Last night I turned on the television.
I watched people arguing like ill-mannered children.
I could stomach about five minutes of it.
Nothing being shared was feeding my soul.
People were speaking who are in positions of political stature and supposed service. The words coming out of their mouths were self-centric.
They had abandoned common courtesy and refused to let others finish their sentences.
They used words to demean the other person, the “opposition.”
There was nothing heart-based or authentic about it.
This is called discernment, and it is far different from judgment.
Discernment is a feeling and a knowing. It is quiet, humble.
Judgment is a need to be right. It is a loud need to prove one’s self as more worthy than another. It stems from a deep inner sense of unworthiness.
Many leaders suffer from this sense of unworthiness. They use their loud voices and ill manners to overpower their “opponents.”
They propagate belief in division by appealing to the unworthiness of their followers and seeding more opinions, one-sided beliefs, and judgments into other people’s minds.
With this popular approach, there is zero hope for harmony among humanity.
Zero.
Masses are fooled into thinking that these boisterous voices care for the collective good.
As one who has worked in Springfield and Washington D.C., I have seen the depressing truth.
As one who has traveled the world and met people of various backgrounds, I have seen the truth.
Most people are unknowingly blinded by a deep sense of unworthiness; everything they do is about proving their worth.
In this way, they act self-centeredly and will cannot have clear discernment of the greater good.
On a subconscious level, they are blinded by what they want and believe they need.
They act and speak to gain the approval of those whose approval means a lot to them.
For this reason we have lies and corruption everywhere in the world, everywhere in our communities, everywhere in the media.
Everything is a smokescreen, none of us know what is real.
The only thing that can be trusted is heart-based discernment and intuition. But we cannot access our heart’s intuition if we are carrying a deep sense of unworthiness.
We aren’t so different than self-serving politicians and media personalities.
That’s why the general public has become so addicted to watching the toxicity every day: because it is a reflection of our own need to judge, of our addiction to negative emotions, of our relentlessness to distinguish ourselves through dualistic beliefs that are so far from the unifying truth.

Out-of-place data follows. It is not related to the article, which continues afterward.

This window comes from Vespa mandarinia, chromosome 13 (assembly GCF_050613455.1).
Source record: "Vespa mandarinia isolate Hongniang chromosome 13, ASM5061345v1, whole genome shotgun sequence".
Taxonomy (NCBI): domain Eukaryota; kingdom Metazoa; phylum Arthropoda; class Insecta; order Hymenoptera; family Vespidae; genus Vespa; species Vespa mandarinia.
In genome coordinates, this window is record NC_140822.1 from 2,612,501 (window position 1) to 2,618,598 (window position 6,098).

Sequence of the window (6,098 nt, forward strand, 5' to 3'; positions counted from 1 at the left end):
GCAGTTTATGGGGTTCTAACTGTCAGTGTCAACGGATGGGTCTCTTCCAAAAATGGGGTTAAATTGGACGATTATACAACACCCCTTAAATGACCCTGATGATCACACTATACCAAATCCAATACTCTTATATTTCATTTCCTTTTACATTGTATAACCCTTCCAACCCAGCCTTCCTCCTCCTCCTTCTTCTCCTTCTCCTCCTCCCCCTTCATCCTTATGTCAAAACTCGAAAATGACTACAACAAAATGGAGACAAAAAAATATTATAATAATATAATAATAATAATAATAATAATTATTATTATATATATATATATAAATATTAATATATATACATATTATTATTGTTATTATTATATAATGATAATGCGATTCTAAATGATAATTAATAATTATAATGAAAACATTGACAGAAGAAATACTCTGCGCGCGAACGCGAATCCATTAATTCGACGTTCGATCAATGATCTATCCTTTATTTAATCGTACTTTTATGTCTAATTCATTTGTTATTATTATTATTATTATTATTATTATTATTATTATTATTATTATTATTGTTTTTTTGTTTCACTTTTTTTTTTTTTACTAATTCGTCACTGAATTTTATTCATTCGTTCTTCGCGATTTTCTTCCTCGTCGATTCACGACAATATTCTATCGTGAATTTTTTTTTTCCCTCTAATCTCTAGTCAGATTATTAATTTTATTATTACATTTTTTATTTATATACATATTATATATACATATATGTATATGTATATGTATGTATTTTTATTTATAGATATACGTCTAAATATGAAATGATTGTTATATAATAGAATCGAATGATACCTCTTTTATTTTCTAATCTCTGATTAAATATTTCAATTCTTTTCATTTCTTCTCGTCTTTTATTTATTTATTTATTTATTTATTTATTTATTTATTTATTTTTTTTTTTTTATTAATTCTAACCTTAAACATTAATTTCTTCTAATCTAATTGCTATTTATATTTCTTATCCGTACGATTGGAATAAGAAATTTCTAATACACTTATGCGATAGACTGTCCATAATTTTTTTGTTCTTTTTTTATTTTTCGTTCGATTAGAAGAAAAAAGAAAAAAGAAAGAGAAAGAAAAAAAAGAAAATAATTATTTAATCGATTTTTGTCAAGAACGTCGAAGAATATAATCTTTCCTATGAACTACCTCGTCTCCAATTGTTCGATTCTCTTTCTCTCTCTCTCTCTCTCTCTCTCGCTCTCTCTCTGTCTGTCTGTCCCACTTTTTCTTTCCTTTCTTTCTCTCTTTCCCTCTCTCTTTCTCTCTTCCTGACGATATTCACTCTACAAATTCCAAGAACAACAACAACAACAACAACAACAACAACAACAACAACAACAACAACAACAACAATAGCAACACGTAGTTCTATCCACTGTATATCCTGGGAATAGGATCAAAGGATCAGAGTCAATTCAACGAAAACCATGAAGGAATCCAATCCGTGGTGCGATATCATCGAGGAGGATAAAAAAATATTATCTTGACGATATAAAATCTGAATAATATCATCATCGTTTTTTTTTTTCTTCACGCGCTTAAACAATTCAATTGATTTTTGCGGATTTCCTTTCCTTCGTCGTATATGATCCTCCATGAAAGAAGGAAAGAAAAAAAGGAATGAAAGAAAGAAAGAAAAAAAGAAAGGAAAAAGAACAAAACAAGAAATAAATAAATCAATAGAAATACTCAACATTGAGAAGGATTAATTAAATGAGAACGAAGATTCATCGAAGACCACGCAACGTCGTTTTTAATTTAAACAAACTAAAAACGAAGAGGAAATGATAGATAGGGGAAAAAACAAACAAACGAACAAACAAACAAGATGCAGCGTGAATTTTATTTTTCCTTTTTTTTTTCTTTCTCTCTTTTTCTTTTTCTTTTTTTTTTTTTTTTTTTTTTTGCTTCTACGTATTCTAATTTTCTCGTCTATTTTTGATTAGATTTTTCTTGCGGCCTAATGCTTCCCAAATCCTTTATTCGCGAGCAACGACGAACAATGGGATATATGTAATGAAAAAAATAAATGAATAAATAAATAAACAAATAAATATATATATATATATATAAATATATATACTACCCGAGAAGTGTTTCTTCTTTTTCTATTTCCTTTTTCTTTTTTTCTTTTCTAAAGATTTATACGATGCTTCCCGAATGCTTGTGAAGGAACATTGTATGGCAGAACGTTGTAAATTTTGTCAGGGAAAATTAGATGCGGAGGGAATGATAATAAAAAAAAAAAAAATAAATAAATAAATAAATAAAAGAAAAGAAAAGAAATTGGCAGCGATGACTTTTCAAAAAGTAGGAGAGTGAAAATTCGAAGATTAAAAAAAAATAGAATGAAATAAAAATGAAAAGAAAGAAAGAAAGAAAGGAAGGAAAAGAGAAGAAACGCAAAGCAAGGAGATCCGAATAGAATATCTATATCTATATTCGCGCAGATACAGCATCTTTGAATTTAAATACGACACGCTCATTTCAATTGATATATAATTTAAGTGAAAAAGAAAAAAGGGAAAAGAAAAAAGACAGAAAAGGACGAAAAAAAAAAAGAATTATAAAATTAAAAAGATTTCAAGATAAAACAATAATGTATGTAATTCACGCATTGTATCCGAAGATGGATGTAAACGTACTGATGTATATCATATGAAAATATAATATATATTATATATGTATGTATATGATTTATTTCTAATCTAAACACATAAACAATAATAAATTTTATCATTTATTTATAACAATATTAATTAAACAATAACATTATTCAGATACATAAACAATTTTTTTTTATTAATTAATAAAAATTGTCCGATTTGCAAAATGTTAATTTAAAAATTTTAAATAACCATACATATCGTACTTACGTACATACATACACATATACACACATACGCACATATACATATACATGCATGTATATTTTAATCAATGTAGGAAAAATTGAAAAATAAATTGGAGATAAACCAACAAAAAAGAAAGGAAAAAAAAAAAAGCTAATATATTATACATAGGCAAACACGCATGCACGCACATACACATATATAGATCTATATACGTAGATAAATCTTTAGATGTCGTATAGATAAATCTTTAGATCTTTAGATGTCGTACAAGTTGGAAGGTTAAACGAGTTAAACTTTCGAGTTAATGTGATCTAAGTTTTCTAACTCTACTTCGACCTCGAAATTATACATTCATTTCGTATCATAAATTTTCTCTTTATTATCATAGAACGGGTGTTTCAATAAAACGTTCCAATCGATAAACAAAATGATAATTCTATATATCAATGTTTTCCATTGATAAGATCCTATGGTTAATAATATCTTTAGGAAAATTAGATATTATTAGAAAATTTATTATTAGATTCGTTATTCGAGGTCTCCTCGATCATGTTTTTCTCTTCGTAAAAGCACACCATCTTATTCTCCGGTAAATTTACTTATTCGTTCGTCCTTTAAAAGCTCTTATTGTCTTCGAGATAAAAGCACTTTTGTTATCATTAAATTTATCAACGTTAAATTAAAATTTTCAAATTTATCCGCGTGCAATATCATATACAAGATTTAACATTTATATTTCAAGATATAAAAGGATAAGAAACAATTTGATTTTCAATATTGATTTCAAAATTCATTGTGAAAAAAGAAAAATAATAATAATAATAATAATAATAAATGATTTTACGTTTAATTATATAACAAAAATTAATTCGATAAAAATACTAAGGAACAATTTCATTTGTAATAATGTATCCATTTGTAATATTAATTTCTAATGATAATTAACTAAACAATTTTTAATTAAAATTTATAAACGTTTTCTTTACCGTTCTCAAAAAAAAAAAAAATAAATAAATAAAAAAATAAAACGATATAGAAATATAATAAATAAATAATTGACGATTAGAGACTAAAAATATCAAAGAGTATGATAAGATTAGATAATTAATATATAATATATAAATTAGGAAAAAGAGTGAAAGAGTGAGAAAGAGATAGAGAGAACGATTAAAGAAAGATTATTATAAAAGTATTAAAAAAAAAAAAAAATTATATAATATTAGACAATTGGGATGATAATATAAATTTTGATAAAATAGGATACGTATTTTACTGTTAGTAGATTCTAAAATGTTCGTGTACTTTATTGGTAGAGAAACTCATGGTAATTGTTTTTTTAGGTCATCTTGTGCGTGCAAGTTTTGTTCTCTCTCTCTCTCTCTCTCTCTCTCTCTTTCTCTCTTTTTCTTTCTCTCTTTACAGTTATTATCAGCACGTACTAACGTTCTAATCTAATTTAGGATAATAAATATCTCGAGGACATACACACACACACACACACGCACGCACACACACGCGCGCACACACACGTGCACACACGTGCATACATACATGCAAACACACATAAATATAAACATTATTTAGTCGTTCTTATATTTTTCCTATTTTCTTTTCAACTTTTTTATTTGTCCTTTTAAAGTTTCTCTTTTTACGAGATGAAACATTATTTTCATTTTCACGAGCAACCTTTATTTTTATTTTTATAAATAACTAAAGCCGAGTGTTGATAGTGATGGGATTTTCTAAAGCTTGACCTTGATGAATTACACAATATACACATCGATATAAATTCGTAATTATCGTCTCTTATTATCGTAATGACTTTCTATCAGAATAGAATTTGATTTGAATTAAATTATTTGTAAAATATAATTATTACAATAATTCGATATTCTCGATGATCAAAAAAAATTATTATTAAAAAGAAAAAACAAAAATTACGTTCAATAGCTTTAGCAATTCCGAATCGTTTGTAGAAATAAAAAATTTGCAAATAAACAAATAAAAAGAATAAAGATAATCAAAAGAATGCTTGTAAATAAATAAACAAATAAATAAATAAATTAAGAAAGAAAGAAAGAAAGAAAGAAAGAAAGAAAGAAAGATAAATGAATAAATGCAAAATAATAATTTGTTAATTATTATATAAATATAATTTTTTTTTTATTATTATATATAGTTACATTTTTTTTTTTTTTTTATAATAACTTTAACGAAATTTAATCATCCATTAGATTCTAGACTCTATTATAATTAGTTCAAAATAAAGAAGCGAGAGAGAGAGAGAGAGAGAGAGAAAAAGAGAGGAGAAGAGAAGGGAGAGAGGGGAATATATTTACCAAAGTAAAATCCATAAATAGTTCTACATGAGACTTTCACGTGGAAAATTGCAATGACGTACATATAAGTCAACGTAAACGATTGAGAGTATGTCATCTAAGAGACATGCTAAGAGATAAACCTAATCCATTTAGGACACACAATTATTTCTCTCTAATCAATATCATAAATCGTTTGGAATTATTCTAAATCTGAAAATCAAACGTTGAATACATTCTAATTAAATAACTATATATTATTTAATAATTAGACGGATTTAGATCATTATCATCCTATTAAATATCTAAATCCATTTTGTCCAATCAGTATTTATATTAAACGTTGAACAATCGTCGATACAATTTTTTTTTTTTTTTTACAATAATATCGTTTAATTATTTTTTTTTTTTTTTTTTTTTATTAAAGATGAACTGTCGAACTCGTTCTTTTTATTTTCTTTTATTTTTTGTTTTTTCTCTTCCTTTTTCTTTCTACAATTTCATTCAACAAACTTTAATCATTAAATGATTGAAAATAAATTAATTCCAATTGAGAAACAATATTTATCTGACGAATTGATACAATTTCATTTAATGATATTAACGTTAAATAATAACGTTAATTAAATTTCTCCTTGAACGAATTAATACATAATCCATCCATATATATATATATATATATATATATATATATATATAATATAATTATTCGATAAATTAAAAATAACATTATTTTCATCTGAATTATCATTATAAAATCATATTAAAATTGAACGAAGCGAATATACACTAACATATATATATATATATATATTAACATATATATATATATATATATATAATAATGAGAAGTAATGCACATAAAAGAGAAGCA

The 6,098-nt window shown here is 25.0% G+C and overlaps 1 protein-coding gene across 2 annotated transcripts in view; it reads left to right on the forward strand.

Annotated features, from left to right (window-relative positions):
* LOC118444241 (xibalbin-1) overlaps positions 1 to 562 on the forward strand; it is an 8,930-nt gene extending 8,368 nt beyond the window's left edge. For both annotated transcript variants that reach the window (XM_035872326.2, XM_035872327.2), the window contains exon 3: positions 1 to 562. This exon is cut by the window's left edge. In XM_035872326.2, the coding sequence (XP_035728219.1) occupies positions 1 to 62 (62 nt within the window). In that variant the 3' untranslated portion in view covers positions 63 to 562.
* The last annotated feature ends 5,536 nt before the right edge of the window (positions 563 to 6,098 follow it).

There is big business in keeping us attached to dualistic beliefs which conquer and divide. Big business which has become the cornerstone of religion, government, and even public service.
What can you do about it?
We cannot create change by judging the outside world, nor by trying to force the world to align with our subjective views.
But we can deal with the aspects of ourselves that make us addicted to judgment and division.
Over the next week, observe your behaviors and conversations.
Choose a twenty minute time span in which you observe yourself having conversations, interacting, or performing at work.
Then ask yourself this: “What am I trying to prove by saying this?”
“What am I trying to prove by doing this?”
“How am I trying to appear by behaving or speaking in this way?”
“How do I want this person to perceive me?”
“Why?!”
“What validation am I seeking?”
“Why?!”
“Whose approval does my life revolve around?”
Make many discoveries about yourself.
Do not judge yourself.
You may will realize how your life is all about proving your worth because you feel unworthy in some way.
Every human has this condition. But we will never see inner peace and outer harmony until we bring awareness to it.
Only then will we have the capacity to discern what is for the collective good, rather than how to gain validation.